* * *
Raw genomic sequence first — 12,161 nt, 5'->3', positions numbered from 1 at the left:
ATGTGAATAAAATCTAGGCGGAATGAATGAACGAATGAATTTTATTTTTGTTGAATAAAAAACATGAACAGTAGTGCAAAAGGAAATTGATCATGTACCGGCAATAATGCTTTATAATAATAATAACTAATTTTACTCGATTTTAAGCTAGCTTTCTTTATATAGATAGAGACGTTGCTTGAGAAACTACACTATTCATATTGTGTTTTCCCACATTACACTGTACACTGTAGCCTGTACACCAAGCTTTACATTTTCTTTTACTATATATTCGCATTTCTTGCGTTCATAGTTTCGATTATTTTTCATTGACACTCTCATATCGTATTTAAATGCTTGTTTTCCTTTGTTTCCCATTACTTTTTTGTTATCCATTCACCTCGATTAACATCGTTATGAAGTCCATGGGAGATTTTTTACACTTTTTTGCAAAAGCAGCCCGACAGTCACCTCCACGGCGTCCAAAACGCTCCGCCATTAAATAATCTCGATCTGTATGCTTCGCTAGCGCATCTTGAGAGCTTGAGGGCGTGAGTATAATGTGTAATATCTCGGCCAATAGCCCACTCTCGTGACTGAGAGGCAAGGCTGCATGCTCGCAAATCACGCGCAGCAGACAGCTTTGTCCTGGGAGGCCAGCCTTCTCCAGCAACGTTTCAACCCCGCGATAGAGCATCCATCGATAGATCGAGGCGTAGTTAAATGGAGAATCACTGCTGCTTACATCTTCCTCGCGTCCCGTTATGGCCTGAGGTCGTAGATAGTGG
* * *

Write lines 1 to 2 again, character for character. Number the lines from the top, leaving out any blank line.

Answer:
Raw genomic sequence first — 12,161 nt, 5'->3', positions numbered from 1 at the left:
ATGTGAATAAAATCTAGGCGGAATGAATGAACGAATGAATTTTATTTTTGTTGAATAAAAAACATGAACAGTAGTGCAAAAGGAAATTGATCATGTACCGGCAATAATGCTTTATAATAATAATAACTAATTTTACTCGATTTTAAGCTAGCTTTCTTTATATAGATAGAGACGTTGCTTGAGAAACTACACTATTCATATTGTGTTTTCCCACATTACACTGTACACTGTAGCCTGTACACCAAGCTTTACATTTTCTTTTACTATATATTCGCATTTCTTGCGTTCATAGTTTCGATTATTTTTCATTGACACTCTCATATCGTATTTAAATGCTTGTTTTCCTTTGTTTCCCATTACTTTTTTGTTATCCATTCACCTCGATTAACATCGTTATGAAGTCCATGGGAGATTTTTTACACTTTTTTGCAAAAGCAGCCCGACAGTCACCTCCACGGCGTCCAAAACGCTCCGCCATTAAATAATCTCGATCTGTATGCTTCGCTAGCGCATCTTGAGAGCTTGAGGGCGTGAGTATAATGTGTAATATCTCGGCCAATAGCCCACTCTCGTGACTGAGAGGCAAGGCTGCATGCTCGCAAATCACGCGCAGCAGACAGCTTTGTCCTGGGAGGCCAGCCTTCTCCAGCAACGTTTCAACCCCGCGATAGAGCATCCATCGATAGATCGAGGCGTAGTTAAATGGAGAATCACTGCTGCTTACATCTTCCTCGCGTCCCGTTATGGCCTGAGGTCGTAGATAGTGG